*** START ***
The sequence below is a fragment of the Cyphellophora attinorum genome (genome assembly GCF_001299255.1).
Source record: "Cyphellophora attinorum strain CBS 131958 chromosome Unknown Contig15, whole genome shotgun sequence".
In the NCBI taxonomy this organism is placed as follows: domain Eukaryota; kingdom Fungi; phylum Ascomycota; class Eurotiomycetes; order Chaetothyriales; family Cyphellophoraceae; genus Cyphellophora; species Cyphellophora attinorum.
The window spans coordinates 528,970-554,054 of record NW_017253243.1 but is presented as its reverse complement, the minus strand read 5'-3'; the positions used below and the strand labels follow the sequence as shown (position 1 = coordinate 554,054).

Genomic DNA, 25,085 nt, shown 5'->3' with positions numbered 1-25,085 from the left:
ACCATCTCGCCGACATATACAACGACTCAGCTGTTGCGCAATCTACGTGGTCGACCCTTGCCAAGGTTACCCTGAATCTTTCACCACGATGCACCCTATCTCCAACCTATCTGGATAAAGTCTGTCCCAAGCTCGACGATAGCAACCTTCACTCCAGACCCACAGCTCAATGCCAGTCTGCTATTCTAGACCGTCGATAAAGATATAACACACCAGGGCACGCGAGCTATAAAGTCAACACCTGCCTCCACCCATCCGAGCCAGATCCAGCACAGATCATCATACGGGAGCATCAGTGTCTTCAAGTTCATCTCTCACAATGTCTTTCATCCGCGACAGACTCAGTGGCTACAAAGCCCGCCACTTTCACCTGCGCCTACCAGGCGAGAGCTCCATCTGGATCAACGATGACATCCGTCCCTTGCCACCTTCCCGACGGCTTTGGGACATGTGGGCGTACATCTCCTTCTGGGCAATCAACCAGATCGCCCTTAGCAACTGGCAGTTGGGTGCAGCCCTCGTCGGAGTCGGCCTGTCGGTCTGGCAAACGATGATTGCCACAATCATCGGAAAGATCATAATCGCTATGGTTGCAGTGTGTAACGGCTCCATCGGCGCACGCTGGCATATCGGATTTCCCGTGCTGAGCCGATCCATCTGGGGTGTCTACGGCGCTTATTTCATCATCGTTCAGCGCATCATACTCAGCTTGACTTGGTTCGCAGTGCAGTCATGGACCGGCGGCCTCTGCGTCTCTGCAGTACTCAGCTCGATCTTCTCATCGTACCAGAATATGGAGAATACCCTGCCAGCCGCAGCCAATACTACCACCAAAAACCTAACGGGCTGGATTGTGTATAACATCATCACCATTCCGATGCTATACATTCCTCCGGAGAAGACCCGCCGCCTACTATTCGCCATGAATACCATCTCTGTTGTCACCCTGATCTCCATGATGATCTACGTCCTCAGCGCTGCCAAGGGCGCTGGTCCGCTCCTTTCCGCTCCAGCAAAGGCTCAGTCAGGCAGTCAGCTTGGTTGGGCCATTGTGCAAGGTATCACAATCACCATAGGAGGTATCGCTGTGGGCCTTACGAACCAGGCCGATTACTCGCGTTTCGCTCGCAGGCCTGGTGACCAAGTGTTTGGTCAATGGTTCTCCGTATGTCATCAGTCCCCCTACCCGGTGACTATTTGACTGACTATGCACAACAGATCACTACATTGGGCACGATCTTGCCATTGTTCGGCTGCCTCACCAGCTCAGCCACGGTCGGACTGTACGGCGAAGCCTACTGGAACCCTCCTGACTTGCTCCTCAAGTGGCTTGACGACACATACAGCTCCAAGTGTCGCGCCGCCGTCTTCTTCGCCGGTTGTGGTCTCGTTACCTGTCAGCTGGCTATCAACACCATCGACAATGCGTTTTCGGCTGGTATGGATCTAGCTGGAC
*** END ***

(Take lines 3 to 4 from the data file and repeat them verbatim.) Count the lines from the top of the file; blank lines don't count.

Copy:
In the NCBI taxonomy this organism is placed as follows: domain Eukaryota; kingdom Fungi; phylum Ascomycota; class Eurotiomycetes; order Chaetothyriales; family Cyphellophoraceae; genus Cyphellophora; species Cyphellophora attinorum.
The window spans coordinates 528,970-554,054 of record NW_017253243.1 but is presented as its reverse complement, the minus strand read 5'-3'; the positions used below and the strand labels follow the sequence as shown (position 1 = coordinate 554,054).